T he morning ritual of Monday through Friday is pretty much the same in Mexico as anywhere else I have been. With school age children to get ready in the morning, rushing and hurrying is diurnal process that just can't be avoided. Today, however, the morning scurry came to a screeching halt for one family. I don't know who they are, I don't know thier names. All I know is that this family also had a school age child who was hit on his or her way to school. I know this, because in my rush to be on time to my son's school, I saw a little body, still and covered by a blanket, laying in the middle of an overloaded street. To be accurate, after fighting to get my car into the turning lane, battling other drivers to get into the lane (because driving in Mexico is the definition of chaos), I saw a large truck stopped in the road. I was furious, "what the %$*! is this truck doing" I said. Then I saw a man, directing traffic, a mound of clothing on the road behind him and a group of women huddled together on the corner. It all happened so quickly, just as I turned the corner (since I couldn't go straight) I realized that the mound of clothing was a child, I could see his or her sneakers and gym uniform. "¡DIOS MIO!" I exclaimed. I couldn't help myself, I saw the women on the corner, I realized they were consoling each other, perhaps one of them was the child's mother. On the right hand side of this street corner, there is a large school. Children were in the road, at the school's enterance, yelling, crying, running, maybe trying to figure out who the child was but they were in shock. I caught myself looking at the clock, force of habit, checking to make sure we weren't late. I reviled myself for even thinking about tardiness: a child had just died as he or she hurried to school. "We can be late" I told my son, "that little boy or girl just died, we can be late..."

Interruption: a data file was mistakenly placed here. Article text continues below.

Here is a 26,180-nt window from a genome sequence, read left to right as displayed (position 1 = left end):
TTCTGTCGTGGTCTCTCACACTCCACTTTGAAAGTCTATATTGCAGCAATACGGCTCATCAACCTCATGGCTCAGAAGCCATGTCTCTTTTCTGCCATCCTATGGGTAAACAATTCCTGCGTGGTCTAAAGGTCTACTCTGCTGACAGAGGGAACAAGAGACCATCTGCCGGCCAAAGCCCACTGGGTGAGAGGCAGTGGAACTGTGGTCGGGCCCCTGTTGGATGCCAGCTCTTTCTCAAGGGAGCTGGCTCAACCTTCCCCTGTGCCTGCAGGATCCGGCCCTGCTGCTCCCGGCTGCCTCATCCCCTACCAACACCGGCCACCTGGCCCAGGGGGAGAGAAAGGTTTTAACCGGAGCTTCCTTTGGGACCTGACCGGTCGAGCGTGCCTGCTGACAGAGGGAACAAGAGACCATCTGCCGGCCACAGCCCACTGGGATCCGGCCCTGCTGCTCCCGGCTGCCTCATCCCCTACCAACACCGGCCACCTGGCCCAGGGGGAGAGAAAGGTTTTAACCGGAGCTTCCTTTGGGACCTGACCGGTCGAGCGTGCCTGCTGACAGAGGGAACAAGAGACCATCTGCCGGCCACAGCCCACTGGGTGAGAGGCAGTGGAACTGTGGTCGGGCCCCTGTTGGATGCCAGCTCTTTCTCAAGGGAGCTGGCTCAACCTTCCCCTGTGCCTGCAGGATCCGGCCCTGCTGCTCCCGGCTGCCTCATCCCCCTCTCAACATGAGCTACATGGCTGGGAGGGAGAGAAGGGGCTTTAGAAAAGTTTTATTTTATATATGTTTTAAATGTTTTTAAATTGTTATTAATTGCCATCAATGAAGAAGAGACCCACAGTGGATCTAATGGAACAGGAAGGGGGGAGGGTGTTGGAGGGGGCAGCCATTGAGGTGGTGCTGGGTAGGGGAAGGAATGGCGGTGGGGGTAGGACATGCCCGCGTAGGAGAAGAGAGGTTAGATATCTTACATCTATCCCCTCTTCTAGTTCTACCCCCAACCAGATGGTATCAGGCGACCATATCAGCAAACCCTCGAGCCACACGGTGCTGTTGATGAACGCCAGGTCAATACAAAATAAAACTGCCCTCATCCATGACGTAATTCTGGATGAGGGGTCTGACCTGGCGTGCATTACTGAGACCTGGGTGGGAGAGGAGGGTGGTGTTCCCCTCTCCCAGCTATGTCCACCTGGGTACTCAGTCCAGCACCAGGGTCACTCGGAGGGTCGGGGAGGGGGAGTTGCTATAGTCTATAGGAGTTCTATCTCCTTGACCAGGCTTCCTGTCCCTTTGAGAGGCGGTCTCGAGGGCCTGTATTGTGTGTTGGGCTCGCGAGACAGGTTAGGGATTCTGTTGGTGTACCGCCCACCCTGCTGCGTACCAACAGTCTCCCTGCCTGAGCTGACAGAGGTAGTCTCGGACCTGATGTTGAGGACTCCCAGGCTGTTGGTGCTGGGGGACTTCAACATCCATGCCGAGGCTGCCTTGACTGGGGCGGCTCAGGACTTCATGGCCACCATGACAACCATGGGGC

Thursday, December 3, 2009
Publicado por Alma M. Rinasz
Third culture kid born and raised in New York. Adventure bound and living in Mexico for ten years and counting. In love with learning and asking questions. My thoughts on being an expat? It's all about attitude: You can take the kid out of NY but never try to take NY out of the kid.